I now know what I wanted to know

In my last post I mentioned that I was deeply entrenched in data analysis. I am now happy to report, that I made it through the trenches! What a great feeling it is to have taken pages and pages of transcribed words, to work with it and mold it like play dough until I come to some understanding of what all those interviews were telling me. That being said, I have found that qualitative data analysis is an iterative process, and as I begin the write-up for this project some elements are still evolving.

While I don’t want to get too deep into detail, interviewees reported fascinating preferences regarding important ecosystem services and scientific data needs that I would be remiss not to at least touch on here. Overall interviewees reported 20 ecosystem services as being important benefits provided to the community and state through ocean resources, four of which rose above the rest as they were expressed by 50% or more of participants. These services included a broad concept of recreational opportunities, broad level economic prospects, commercial fishing, and tourism. A telling pattern emerged from these important ecosystem services when they were analyzed by exploring interviewee proximity to the resources. This pattern portrays a relationship between place based ways of knowing ocean resources and perceptions on importance of services.

A similar pattern can be seen in the stated scientific data needs of policy and management decision makers interviewed. Overall, interviewees stated that current scientific data needs related to:
• Ecosystem services analysis
• Updated information for estuarine ecosystems in the state
• Local baseline habitat information
• Spatial mapping studies
• Stock and fisheries data
• Effects of renewable energy on ocean resources

However, a closer look at proximity to ocean resources revealed further emphasis on certain data needs for coastal decision makers, and certain needs for decision makers located geographically inland. Analysis of other interview descriptors revealed some interesting, though less widely prominent, patterns regarding preferences and correlation to entity affiliation as well as years in the field. I hope this teaser of results as successfully enticed you to read the unabridged results and discussion in the final project report when it is completed this summer.

These results of the interview analysis will be used to feed into a data Synthesis Session to be conducted this coming spring. From the beginning of this project I wanted to work with some tool meant to bring stakeholders together around this issue of effective ocean resource management and policy based on data driven decisions. For this reason, the Information Needs Assessment for Coastal and Marine Management and Policy in the Pacific Northwest project will be conducting a Synthesis Session of the results from interview analysis. This Session will bring together coastal decision makers and policy practitioners with academic scientists from a range of institutions. Various structured and semi-structured interactions will be used to communicate data needs and scientific research interests among parties involved. The Synthesis Session will try to generate the basis for evolving-mutualistic relationships in which policy practitioners and academic scientists work together to define research projects oriented around informing a pressing policy or management decision. Ultimately, some understanding will be garnered from this experience regarding how well relationships may be formed in this setting. With the significant threat to ocean resources, understanding various perspectives and related scientific data needs is crucial is creating more effective policy to protect, enhance, or restore coastal and ocean ecosystems in the state.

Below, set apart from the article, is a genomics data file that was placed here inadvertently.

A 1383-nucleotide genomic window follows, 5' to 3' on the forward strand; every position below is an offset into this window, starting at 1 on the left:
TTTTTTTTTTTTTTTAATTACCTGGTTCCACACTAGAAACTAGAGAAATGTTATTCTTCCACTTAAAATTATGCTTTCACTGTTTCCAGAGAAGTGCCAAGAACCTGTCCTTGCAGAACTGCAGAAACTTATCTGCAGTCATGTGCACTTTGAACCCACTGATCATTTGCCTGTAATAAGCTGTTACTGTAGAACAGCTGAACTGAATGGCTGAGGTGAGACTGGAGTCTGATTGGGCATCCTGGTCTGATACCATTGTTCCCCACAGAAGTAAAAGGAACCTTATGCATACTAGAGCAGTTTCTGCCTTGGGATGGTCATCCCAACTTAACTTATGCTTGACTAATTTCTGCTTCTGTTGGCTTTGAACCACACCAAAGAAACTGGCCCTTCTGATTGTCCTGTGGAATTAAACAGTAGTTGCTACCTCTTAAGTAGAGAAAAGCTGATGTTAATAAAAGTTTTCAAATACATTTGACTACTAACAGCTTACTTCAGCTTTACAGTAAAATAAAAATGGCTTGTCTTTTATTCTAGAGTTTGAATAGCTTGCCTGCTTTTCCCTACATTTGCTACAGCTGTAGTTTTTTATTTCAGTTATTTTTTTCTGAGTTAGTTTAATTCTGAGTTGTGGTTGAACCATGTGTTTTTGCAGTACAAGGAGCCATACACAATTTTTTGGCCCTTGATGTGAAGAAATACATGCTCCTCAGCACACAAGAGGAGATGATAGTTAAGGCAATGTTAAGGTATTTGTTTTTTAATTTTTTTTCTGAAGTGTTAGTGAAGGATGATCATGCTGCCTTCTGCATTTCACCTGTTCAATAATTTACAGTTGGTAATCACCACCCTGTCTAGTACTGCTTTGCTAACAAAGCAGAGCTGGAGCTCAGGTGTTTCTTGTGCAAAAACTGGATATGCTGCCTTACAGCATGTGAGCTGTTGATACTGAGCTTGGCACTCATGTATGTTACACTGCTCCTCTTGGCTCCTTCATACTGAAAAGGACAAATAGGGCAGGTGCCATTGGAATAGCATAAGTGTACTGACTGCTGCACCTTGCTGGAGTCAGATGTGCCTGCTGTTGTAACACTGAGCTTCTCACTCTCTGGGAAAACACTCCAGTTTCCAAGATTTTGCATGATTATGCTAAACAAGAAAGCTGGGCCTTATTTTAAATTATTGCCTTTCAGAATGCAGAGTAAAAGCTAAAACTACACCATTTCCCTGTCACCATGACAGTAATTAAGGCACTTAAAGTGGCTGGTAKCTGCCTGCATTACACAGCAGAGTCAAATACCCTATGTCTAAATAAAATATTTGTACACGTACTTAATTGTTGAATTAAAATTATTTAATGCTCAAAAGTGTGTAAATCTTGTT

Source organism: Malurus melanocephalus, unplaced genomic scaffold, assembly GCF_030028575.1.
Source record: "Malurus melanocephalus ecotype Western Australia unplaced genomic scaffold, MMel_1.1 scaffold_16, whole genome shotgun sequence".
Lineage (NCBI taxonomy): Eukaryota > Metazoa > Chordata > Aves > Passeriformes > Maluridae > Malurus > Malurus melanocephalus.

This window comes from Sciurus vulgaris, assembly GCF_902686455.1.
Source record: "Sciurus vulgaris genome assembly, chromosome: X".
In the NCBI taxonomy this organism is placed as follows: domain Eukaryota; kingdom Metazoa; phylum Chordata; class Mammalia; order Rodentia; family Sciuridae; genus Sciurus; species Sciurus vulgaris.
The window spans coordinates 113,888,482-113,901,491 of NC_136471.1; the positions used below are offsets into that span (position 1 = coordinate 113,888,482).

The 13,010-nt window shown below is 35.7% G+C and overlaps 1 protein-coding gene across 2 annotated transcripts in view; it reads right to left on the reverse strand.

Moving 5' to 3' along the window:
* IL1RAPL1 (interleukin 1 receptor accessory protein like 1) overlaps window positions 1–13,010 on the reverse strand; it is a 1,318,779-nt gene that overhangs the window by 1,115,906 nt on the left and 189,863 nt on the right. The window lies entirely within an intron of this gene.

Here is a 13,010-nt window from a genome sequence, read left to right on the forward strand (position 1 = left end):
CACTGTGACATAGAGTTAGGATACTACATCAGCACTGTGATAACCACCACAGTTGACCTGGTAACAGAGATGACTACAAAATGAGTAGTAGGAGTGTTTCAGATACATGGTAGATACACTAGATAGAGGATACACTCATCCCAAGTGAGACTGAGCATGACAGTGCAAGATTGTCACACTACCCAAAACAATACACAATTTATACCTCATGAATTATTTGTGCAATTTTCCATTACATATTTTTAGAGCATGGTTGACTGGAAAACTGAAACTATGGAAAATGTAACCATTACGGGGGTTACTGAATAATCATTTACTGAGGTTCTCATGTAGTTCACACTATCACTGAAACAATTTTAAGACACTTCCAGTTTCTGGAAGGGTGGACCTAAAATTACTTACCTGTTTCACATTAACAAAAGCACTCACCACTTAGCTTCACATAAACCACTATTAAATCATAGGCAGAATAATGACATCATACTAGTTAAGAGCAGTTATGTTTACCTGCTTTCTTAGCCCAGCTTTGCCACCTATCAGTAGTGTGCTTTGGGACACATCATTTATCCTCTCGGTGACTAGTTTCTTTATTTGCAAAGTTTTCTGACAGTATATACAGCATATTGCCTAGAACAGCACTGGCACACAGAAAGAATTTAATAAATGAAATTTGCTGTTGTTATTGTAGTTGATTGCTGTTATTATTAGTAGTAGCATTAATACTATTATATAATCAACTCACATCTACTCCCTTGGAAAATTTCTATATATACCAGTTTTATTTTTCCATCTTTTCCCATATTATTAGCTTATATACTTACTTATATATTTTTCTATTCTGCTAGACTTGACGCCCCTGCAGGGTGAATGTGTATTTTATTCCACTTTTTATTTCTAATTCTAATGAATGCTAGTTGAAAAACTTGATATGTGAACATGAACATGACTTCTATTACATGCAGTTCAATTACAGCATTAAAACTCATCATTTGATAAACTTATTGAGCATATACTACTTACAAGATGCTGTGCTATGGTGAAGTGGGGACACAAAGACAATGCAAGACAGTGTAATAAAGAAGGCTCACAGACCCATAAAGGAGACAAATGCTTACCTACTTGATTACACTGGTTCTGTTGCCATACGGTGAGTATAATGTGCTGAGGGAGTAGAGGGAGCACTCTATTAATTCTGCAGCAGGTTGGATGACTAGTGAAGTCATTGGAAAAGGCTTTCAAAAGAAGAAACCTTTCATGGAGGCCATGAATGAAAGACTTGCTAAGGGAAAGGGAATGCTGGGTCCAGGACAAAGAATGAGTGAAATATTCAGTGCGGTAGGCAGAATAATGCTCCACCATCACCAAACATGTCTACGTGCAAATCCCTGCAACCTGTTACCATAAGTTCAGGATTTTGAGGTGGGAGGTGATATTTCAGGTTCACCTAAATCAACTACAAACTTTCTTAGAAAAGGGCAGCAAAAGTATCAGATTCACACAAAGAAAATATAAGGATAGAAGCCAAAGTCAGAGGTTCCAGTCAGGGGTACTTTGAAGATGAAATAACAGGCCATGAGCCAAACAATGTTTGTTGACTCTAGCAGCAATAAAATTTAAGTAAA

Plans are forming now about where (Corvallis), when (May 30th), and how the Synthesis Session will be conducted. Interview results regarding how policy and management decision makers find data transfer most effective are being used to formulate the types of interactions to be had during the Session. I am very much looking forward to seeing what may evolve from the next portion of this project, and will happily report back in posts to come!